John Pilger hopes that his last documentary – The War on Democracy – and his forthcoming one, will encourage colleagues to take a more critical view. “If journalists can look behind the press-release version of events, or push back the screen of what is often propaganda but rarely recognised as such,” he says, “then we will produce true journalism, not a form of PR. We ought to be the agents of people, not power.”
When Pilger speaks to journalism students, he is convinced “many start with the same passion [he] started with” and implores them to “keep [their] principles as [they] navigate the system.” His watchword remains, “Never believe anything until it’s officially denied,” a favourite expression of reporter Claud Cockburn, father of Independent journalist Patrick Cockburn.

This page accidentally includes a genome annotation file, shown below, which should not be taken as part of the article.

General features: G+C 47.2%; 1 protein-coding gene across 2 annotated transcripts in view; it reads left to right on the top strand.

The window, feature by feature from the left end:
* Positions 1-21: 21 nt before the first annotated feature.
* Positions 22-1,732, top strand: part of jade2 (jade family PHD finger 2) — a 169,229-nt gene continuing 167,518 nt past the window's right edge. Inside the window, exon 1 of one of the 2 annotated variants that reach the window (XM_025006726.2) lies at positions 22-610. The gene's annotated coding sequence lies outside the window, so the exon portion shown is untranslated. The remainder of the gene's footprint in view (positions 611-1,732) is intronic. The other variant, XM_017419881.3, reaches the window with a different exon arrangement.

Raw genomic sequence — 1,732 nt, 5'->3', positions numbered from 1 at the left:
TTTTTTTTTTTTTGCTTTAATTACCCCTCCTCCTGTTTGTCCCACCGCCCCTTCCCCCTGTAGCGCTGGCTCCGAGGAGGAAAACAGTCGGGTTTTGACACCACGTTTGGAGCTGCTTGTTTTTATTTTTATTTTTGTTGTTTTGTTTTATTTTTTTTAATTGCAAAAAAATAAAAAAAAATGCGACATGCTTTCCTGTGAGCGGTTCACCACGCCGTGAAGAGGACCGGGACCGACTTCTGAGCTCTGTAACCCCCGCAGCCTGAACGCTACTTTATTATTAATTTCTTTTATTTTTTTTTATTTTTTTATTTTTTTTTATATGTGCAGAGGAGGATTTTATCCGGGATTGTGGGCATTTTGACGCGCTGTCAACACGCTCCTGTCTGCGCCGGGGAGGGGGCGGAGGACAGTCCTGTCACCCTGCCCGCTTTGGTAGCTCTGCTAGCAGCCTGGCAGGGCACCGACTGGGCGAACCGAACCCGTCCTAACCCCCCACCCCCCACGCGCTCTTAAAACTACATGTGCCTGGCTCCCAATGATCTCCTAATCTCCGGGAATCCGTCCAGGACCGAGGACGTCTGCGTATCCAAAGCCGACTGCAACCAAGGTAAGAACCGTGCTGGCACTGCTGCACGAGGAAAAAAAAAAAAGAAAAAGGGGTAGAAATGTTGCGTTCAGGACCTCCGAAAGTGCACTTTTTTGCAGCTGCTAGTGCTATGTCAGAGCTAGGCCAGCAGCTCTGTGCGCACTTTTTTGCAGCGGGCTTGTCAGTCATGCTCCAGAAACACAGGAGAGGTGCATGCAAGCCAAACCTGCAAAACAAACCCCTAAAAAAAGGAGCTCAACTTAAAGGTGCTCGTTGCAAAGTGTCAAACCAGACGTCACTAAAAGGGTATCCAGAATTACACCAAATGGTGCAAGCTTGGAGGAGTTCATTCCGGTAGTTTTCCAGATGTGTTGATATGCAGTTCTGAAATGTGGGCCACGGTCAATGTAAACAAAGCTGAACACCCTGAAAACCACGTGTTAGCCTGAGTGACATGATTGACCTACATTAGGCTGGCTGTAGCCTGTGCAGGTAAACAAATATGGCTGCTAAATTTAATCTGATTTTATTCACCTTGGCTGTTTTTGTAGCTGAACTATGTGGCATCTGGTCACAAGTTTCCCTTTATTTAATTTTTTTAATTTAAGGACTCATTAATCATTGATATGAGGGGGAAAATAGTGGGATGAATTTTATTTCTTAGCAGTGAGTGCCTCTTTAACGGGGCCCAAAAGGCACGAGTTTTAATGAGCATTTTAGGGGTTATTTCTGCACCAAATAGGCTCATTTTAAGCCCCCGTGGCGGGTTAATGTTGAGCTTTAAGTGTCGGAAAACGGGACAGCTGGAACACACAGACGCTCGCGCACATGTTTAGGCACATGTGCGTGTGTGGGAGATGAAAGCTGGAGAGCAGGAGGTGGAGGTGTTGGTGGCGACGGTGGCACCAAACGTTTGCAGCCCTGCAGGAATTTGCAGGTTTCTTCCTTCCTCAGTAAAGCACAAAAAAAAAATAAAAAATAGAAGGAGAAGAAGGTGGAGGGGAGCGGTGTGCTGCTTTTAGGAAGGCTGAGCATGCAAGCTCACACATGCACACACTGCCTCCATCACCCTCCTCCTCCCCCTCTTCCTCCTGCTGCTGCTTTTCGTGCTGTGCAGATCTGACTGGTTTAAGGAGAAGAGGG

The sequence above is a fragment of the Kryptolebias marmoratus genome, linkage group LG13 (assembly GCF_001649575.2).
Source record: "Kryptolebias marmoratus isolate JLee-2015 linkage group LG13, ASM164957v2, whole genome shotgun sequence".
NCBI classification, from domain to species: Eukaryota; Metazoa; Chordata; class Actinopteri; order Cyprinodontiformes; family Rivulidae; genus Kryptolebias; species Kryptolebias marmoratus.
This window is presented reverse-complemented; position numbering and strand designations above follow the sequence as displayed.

John Richard Pilger (born 9 October 1939) is an Australian-born journalist based in London. Pilger has lived in the United Kingdom since 1962. Since his early years as a war correspondent in Vietnam, Pilger has been a strong critic of American, Australian and British foreign policy, which he considers to be driven by an imperialist agenda. Pilger has also criticised his native country’s treatment of indigenous Australians and the practices of the mainstream media.
The DVDs ‘Heroes: The Films of John Pilger 1970-2007’ and ‘Behind the Façade’ released on 27 October 2008, are available from http://www.networkdvd.co.uk